These are not exactly resolutions, but paths my brain has been wandering down, with the potential for adventures at the other ends of those paths.
Toolkits for shiny toys
Ok, this year most of my time and energy for making has gone into the house, but I feel like I’ve reached a point with electronics where I’ve at least half an idea of what I’m doing and what it might lead to. What I’m working towards is the ability to put together microcontrollers, sensors, and LEDs into a wide range of shiny things and have them behave in a way that’s complicated and visually engaging enough to grab the attention of everyone within sight.
For example, the Fannies, v1.0 are half what I want them to be. I have the knowledge and skills to make them work, and look shiny, but they’re not bomb-proof, nor are they saleable. So, plan for next year is to move from Picaxes to a gruntier microcontroller family, spend more time drawing parts in Sketchup and contracting out manufacturing rather than making them myself, and spend more time reading The Scientist and Engineer’s Guide to Digital Signal Processing (even if I do read a chapter, scratch my head for a while, work out how to implement that particular filter and then discover that I wrote one just like it without knowing the theory, just coz it seemed the obvious way to do it).
And of course, there’s the tension between making the single uber-toy and something that everyone can have. The uber-toy, currently, is the Mitochondrion, version 4. The current design-for-consideration aims to push 200 kb/sec optical bandwidth through seven Amps-worth of LEDs running off twenty batteries. The something for everyone else uses one, maybe two LEDs, but might be affordable for others. Ah, hell, I’ll just do both.
The psychology and sociology of climate change
The big realisation at work this year for me (and plenty of others) is the extent to which climate change is now a problem in the realm of social sciences, not physical sciences. Hell, the fundamental physical science work was mostly done more than ten years ago, with most of the immense amount of work being done now just a case of dotting the i’s and crossing the t’s (with the exceptions of ocean acidification, increasing feedbacks in ice sheet melting, and clouds). No, the interesting question is the mismatch between the huge pile of knowledge about the coming changes to the climate and the minimal response at all human levels, personal, cultural, political.
We think of ourselves as good people, and yet we do bad things. Okay, that’s a problem with human nature that goes beyond climate change, but in this context, we all will have blood on our hands. And we’re not good at dealing with that, or even thinking about that, let alone coming up with some solutions. Norgaard’s paper made a big impression on me this year, despite the understated title of Cognitive and behavioural challenges in responding to climate change. There’s a great deal more for me (and plenty of others in the policy world) to find out about, the Degrees of Possiblity workshop in Wellington this month was just the start. I’ve yet to read Stephen Gardner’s paper A Perfect Moral Storm: Climate Change, Intergenerational Ethics and the Problem of Moral Corruption but with a title like that, I’m going to have to.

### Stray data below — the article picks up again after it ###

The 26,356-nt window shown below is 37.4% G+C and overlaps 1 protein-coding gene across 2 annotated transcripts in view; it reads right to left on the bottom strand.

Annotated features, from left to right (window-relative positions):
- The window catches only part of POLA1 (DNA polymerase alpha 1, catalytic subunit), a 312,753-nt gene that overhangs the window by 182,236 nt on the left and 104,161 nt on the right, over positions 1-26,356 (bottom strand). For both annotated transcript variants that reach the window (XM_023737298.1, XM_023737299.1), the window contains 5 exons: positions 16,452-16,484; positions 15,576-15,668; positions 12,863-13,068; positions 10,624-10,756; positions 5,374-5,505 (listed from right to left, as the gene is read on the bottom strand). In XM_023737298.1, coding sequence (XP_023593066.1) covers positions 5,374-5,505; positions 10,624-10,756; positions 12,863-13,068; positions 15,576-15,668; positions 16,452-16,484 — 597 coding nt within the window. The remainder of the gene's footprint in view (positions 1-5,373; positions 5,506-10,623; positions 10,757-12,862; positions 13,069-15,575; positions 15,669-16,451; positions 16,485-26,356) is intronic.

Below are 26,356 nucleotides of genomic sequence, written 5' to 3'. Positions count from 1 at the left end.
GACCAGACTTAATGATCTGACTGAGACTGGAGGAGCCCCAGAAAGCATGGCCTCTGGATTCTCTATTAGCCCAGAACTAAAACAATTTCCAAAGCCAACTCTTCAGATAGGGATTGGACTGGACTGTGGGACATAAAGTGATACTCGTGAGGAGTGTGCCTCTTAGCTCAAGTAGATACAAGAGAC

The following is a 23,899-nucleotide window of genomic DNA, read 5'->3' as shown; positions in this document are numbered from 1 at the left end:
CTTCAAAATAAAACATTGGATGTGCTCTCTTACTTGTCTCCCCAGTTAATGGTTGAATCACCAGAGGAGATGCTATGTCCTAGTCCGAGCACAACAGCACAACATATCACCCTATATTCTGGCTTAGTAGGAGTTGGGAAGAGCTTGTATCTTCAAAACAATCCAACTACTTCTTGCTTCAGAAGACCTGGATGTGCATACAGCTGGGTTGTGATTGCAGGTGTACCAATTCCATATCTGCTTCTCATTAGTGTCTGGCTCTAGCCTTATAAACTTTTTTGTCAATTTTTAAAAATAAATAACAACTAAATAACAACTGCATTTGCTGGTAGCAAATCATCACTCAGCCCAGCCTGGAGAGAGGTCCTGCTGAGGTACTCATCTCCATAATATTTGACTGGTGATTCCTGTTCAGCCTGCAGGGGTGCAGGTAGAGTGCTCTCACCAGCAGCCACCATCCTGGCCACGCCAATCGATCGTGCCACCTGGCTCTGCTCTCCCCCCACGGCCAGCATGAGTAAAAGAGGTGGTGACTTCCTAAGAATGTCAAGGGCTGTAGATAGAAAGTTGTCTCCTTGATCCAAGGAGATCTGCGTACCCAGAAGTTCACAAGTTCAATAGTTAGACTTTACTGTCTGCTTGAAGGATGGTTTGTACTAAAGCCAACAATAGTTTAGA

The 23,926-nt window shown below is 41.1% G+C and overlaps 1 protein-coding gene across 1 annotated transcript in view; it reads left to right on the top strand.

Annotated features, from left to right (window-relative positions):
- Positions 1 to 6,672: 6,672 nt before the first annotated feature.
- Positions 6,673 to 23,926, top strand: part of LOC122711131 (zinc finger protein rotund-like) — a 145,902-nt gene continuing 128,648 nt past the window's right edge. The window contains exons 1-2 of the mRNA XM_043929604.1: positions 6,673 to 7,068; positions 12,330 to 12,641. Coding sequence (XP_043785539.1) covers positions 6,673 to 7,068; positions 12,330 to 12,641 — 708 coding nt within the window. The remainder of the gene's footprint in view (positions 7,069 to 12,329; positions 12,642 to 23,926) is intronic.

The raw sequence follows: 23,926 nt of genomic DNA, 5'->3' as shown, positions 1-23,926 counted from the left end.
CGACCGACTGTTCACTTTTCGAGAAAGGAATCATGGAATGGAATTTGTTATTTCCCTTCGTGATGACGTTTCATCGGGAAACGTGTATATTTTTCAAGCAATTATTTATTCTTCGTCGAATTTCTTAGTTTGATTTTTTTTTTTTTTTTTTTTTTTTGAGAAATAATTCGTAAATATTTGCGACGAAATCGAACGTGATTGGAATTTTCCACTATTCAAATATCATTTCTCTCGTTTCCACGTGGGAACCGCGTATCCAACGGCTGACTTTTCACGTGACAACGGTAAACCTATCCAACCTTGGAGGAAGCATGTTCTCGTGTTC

Non-representational theories (or how to get out of the right-wing trap of post-modernism)
Ok, here’s where it gets really abstract, coz I’ve only started thinking about this in the last couple of months. I don’t know much about this, only I’ve a hunch that it’s going to be very important indeed. You might have noticed that post-modernism winds me up something chronic. It’s fine as a tool for literary criticism but of negative value beyond that. The idea that reality is socially-constructed is essentially corrosive to our ability to deal with that reality; the result is that “the modern global Right has operationalised postmodernism as a system of power.” This began with the US neoconservatives, with their wars against an enemy that did not have weapons of mass destruction. The claim that Saddam Hussein had WMDs was not true, but the real point here is that the truth of the claim was not important, it was enough to repeatedly make that claim. Once upon a time, we’d call that claim a lie, but I don’t think that word has a meaning any more. Another symptom is the Tea Party. Obama’s birth certificate, 9/11, death panels, Climategate – the reality no longer matters, because these beliefs have been freed of any connection to any underlying reality.
I think Baudrillard might have mentioned something like this, but not from the perspective of doing anything about it, making him mostly a waste of time. So I find myself reading Thrift and Bérube and Latour, and delving into odd corners of human & cultural geography, where you can find sentences like: “there can be no sense of how meanings and values may emerge from practices and events in the real world, no sense of the ontogensis of sense, no sense of how real the really made-up can be”. I don’t know where this is going to take me but I’m looking for a rapprochement between brute fact and social fact, to quote Bérube. Right now, it makes me scratch my head and wonder what the hell I’m doing and whether I’m wasting my time. It may be that the epistemological tools of power are irrelevant and that it’s just power itself that matters. In that case, I should go and work in finance until I’m rich enough to simply buy my own nation.
I don’t think I am wasting my time.